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please note:

this is a mixture of my lazy academic reviews and personal moments as a mama going through academia, and it is all my own opinion, and has absolutely no affiliation with anybody else

writings & ramblings

The Inconvenient Indian – Thomas King

from the publisher: “Thomas King offers a deeply knowing, darkly funny, unabashedly opinionated, and utterly unconventional account of Indian–White relations in North America since initial contact. Both timeless and timely, The Inconvenient Indian ultimately rejects the pessimism and cynicism with which Natives and Whites regard one another to chart a new and just way forward for Indians and non-Indians alike.”


I’ve read this book before, and I really enjoyed the storytelling style, similar to his work on The Truth About Stories. He is telling history in a way that he both remembers it, and from an indigenous perspective. By washing away the border, he acknowledges that while Indigenous rights and people have been treated differently by the governments, that’s not what matters, so much as is our experience and the sharing of it.

It’s not how they see us on our lands; it’s how we tell our stories and histories so we can remember how it really was.

I like how he points out key inconsistencies with the Pocahontas story – too many people still believe that shit Disney version – and how Indigenous and white people see land differently. This is a huge communication and perspective barrier (ummm hello #noDAPL) and it’s kind of chilling to read the part about how they took over Alcatraz, and then he slightly dismisses the young people of today – it’s haunting because of Standing Rock, and how people have been camped there for almost a year in protest. Young people, we just do it in a different way.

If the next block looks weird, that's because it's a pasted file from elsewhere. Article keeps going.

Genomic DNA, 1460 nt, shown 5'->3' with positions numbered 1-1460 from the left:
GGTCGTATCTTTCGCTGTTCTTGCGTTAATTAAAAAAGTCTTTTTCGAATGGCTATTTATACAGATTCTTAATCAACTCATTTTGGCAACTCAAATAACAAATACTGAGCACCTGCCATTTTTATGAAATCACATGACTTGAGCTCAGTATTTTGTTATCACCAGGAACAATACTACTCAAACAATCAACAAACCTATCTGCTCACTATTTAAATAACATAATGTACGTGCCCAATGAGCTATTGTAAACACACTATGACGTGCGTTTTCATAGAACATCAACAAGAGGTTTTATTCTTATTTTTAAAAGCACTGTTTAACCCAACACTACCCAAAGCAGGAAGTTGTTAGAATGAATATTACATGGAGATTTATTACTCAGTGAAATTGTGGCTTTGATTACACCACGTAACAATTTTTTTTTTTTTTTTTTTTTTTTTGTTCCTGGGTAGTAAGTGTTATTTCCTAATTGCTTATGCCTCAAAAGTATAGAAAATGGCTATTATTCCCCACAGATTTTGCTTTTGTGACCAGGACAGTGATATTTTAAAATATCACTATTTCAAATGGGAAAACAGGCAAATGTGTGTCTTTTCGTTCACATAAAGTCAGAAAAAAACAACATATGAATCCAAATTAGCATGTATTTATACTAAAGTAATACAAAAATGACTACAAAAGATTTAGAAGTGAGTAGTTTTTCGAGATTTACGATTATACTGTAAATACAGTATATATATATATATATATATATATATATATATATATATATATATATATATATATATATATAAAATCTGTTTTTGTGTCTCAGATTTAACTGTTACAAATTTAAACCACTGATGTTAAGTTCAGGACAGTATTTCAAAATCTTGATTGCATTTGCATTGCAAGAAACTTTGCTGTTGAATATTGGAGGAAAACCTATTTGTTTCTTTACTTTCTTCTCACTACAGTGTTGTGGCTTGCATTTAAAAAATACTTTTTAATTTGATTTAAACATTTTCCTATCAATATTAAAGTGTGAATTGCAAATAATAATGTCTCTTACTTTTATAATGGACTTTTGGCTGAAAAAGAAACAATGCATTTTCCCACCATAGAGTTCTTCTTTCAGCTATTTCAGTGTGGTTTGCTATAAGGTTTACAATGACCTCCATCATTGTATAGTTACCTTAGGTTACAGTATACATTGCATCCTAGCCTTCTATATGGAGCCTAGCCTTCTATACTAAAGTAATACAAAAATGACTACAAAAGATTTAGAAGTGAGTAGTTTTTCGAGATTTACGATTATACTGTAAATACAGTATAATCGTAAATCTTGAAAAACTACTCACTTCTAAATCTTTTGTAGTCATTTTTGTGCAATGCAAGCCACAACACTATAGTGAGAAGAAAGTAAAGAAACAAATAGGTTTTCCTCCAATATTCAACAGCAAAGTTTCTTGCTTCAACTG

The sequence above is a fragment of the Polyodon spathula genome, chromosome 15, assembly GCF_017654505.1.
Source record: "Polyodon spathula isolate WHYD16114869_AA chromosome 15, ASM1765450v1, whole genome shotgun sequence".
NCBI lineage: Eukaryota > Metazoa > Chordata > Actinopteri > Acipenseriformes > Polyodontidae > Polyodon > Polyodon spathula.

• “Still, for me at least, writing a novel is buttering warm toast, while writing a history id herding porcupines with your elbows” (xii)
  • “Lately, Indians have become First Nations in Canada and Native Americans in the United States, but the fact of the matter is that there has never been a good collective noun because there never was a collective to begin with” (xiii)
  • “For most Aboriginal people, that line doesn’t exist. It’s a figure of someone else’s imagination” (xvi) – regarding country borders 
  • “Most of us think history is the past. It’s not. History is the stories we tell about the past. That’s all it is. Stories.” (3)
  • “Still, the story, false though I believe it to be, has been too appealing for North America to ignore. And we have dragged the damn thing – with it’s eroticism and exoticism, its White hero and dusky maiden – across the continent and the centuries” (9) – regarding Pocahontas and John Smith 
  • “Land, to the European mind, gave an individual station within society and was a certain source of wealth. Land could be bought, sold, and traded with more assurance than currency” (129)
  • “Retired Indians. That’s the key to a new occupation. Assault Alcatraz with senior citizens. Native Elders” (144) – regarding how to properly take over Alcatraz for the long term 
  • “Where are the warriors?” (151)
  • “The fact is, the primary was that Ottawa and Washington deal with Native people is to ignore us” (158)
  • “If the last five hundred years are any indication, what the Native people of North America do with the future should be very curious indeed” (266)

buy the book: The Inconvenient Indian 

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